Before the destructive varroa mite hit New Zealand in 2000, few studies had been made on bee viruses. What the varroa mite carried was the problem, he said.

Leave a Comment November 3, 2016

North American Pollinator Protection Campaign 2016 Conference Recap


This year’s North American Pollinator Protection Campaign (NAPPC) Conference, hosted at the USDA APHIS, was a huge success with more first-time participants than ever before. The Pollinator Partnership and NAPPC Team works tirelessly to bring partners of all backgrounds together, without judgement or bias, for one important goal – to help the pollinators.

This event included wonderful, world class presentations from leaders at the forefront of pollinator issues. Topics ranged from government agency updates, honey bees, wildlife habitat and corporate partnerships. Speakers included:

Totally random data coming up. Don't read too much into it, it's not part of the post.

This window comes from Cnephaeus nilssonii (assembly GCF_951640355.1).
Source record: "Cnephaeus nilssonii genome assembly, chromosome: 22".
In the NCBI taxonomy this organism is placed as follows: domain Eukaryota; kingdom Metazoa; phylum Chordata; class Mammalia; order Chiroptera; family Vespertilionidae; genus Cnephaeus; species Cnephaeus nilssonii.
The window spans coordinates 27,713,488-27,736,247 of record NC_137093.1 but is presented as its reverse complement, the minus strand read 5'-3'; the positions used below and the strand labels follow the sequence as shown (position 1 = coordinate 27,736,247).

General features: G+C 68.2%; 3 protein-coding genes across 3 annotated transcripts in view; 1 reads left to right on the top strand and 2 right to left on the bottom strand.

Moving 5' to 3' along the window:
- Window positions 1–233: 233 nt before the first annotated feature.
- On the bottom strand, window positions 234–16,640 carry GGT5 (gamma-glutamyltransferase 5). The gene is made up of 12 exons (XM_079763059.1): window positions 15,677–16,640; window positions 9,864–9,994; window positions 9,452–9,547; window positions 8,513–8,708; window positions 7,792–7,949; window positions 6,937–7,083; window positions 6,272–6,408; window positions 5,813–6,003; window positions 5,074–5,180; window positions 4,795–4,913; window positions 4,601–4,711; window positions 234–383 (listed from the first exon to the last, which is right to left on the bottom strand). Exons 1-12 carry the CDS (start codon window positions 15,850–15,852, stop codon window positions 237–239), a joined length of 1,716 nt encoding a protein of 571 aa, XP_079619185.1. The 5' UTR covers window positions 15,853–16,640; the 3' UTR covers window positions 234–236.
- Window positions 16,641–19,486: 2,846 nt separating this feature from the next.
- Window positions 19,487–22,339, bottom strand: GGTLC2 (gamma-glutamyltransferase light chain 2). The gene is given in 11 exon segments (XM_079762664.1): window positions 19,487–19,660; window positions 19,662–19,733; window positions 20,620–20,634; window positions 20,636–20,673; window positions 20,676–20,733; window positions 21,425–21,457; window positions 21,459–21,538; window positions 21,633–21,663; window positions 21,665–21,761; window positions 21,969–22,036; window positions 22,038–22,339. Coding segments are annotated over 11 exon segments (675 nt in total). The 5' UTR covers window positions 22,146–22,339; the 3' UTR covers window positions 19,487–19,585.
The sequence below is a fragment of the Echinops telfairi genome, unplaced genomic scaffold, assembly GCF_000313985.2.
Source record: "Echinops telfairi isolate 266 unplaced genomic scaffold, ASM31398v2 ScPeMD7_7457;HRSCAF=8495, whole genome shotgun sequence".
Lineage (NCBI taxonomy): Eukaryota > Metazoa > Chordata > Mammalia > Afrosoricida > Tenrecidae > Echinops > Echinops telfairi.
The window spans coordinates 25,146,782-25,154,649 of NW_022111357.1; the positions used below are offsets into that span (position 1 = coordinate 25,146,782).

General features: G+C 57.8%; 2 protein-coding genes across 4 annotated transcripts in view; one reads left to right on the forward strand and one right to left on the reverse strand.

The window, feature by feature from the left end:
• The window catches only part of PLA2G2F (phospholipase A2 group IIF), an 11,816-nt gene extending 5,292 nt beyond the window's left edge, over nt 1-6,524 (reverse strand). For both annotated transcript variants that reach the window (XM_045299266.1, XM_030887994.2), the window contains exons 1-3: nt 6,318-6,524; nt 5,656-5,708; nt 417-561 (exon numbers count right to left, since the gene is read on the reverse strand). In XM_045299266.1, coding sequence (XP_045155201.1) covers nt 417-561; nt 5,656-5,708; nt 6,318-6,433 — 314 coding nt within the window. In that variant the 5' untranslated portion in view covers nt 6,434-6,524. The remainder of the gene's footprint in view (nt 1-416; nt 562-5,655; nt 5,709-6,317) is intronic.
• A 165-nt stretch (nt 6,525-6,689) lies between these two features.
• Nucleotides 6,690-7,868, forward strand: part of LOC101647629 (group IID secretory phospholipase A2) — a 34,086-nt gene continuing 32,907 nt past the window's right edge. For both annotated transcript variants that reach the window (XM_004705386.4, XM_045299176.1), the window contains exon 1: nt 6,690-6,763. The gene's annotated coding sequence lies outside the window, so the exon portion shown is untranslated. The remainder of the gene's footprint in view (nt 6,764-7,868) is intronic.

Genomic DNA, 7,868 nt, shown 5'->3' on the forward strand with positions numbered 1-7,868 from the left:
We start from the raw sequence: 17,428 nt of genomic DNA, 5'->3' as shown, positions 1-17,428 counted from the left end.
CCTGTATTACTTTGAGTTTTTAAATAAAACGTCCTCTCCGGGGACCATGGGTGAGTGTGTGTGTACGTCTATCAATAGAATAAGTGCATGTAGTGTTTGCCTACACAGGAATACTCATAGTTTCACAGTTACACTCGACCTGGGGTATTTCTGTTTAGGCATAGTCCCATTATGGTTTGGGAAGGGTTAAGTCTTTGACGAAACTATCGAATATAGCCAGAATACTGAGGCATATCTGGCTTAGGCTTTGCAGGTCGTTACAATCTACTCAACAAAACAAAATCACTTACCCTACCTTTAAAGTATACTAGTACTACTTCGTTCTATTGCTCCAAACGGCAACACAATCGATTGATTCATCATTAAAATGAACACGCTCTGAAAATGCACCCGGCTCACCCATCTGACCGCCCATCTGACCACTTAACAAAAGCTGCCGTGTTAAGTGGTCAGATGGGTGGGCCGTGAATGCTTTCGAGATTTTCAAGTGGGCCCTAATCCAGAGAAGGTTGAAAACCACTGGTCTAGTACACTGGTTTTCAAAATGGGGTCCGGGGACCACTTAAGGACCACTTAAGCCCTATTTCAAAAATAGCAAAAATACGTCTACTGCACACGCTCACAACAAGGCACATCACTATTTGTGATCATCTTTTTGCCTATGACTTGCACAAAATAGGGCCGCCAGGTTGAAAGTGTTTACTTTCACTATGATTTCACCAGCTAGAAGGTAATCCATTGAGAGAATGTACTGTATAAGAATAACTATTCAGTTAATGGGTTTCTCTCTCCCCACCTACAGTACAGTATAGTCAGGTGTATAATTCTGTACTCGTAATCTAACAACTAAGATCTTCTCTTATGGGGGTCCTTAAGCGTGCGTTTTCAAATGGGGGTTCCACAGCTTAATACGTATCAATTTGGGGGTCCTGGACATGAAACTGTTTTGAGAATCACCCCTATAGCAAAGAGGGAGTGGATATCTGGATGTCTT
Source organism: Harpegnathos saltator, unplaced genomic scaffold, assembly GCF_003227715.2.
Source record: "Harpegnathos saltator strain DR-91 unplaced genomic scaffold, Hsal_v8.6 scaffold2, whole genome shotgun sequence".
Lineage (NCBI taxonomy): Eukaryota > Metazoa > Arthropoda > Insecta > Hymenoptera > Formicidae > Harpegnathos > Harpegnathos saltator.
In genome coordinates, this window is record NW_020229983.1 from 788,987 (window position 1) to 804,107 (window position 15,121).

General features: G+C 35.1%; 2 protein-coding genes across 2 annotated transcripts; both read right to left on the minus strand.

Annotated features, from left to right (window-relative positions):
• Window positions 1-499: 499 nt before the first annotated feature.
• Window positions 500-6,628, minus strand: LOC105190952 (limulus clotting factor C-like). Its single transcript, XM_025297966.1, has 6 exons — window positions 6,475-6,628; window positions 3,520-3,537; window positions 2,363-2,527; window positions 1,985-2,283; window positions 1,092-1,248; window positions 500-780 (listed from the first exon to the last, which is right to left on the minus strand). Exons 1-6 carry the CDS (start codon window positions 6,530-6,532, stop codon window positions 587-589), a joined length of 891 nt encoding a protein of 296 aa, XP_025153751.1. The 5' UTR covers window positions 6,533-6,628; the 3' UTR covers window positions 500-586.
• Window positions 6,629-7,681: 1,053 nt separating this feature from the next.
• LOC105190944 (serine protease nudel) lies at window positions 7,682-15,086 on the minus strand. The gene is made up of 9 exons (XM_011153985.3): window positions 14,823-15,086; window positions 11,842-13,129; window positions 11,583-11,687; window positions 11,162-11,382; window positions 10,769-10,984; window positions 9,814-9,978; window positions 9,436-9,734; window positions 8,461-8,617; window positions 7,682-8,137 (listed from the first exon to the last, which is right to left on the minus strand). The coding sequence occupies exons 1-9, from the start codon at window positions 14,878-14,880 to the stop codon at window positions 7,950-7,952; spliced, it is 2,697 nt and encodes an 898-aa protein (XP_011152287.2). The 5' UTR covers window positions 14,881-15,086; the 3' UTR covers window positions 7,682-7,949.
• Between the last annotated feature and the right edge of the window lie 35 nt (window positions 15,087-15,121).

Kevin Shea, USDA APHIS Administrator

Dr. Bruce Rodan, White House Office of Science and Technology Policy

Leave a Comment November 2, 2016

EPA Update on Pollinator Acute Risk Mitigation

EPA’s Pesticide Program Dialogue Committee Meeting Meeting (November 2-3) includes an update on EPA’s proposal to mitigate exposure to bees from acutely toxic pesticide products. EPA’s presentation is available here. The Agenda for the Pesticide Program Dialogue Committee Meeting is here. EPA plans to publish its final risk mitigation policy in the December 2016/January 2017 time frame.

Below are two of the slides.




Leave a Comment November 1, 2016